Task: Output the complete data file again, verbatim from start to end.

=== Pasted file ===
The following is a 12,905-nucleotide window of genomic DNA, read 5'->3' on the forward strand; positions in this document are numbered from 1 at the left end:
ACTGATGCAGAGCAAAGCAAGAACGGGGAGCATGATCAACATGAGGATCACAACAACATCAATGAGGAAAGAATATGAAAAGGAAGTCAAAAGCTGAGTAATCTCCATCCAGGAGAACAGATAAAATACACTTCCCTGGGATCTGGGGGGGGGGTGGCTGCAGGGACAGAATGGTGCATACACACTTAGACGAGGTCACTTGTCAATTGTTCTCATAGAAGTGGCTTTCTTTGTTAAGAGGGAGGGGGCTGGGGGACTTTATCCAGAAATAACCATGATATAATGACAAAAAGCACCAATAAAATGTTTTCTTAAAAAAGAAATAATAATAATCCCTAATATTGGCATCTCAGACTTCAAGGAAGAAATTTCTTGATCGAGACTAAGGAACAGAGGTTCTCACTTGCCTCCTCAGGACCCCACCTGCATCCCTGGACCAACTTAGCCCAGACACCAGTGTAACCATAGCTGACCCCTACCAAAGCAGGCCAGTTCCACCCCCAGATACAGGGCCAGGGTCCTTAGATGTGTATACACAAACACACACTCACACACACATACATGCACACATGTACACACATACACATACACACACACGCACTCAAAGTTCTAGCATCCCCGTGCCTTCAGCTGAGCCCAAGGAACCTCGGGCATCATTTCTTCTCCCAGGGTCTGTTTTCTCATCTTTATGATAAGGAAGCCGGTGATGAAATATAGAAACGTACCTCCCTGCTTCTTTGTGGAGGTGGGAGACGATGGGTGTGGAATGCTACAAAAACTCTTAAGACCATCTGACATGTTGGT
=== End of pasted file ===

The following is a 12,905-nucleotide window of genomic DNA, read 5'->3' on the forward strand; positions in this document are numbered from 1 at the left end:
ACTGATGCAGAGCAAAGCAAGAACGGGGAGCATGATCAACATGAGGATCACAACAACATCAATGAGGAAAGAATATGAAAAGGAAGTCAAAAGCTGAGTAATCTCCATCCAGGAGAACAGATAAAATACACTTCCCTGGGATCTGGGGGGGGGGTGGCTGCAGGGACAGAATGGTGCATACACACTTAGACGAGGTCACTTGTCAATTGTTCTCATAGAAGTGGCTTTCTTTGTTAAGAGGGAGGGGGCTGGGGGACTTTATCCAGAAATAACCATGATATAATGACAAAAAGCACCAATAAAATGTTTTCTTAAAAAAGAAATAATAATAATCCCTAATATTGGCATCTCAGACTTCAAGGAAGAAATTTCTTGATCGAGACTAAGGAACAGAGGTTCTCACTTGCCTCCTCAGGACCCCACCTGCATCCCTGGACCAACTTAGCCCAGACACCAGTGTAACCATAGCTGACCCCTACCAAAGCAGGCCAGTTCCACCCCCAGATACAGGGCCAGGGTCCTTAGATGTGTATACACAAACACACACTCACACACACATACATGCACACATGTACACACATACACATACACACACACGCACTCAAAGTTCTAGCATCCCCGTGCCTTCAGCTGAGCCCAAGGAACCTCGGGCATCATTTCTTCTCCCAGGGTCTGTTTTCTCATCTTTATGATAAGGAAGCCGGTGATGAAATATAGAAACGTACCTCCCTGCTTCTTTGTGGAGGTGGGAGACGATGGGTGTGGAATGCTACAAAAACTCTTAAGACCATCTGACATGTTGGT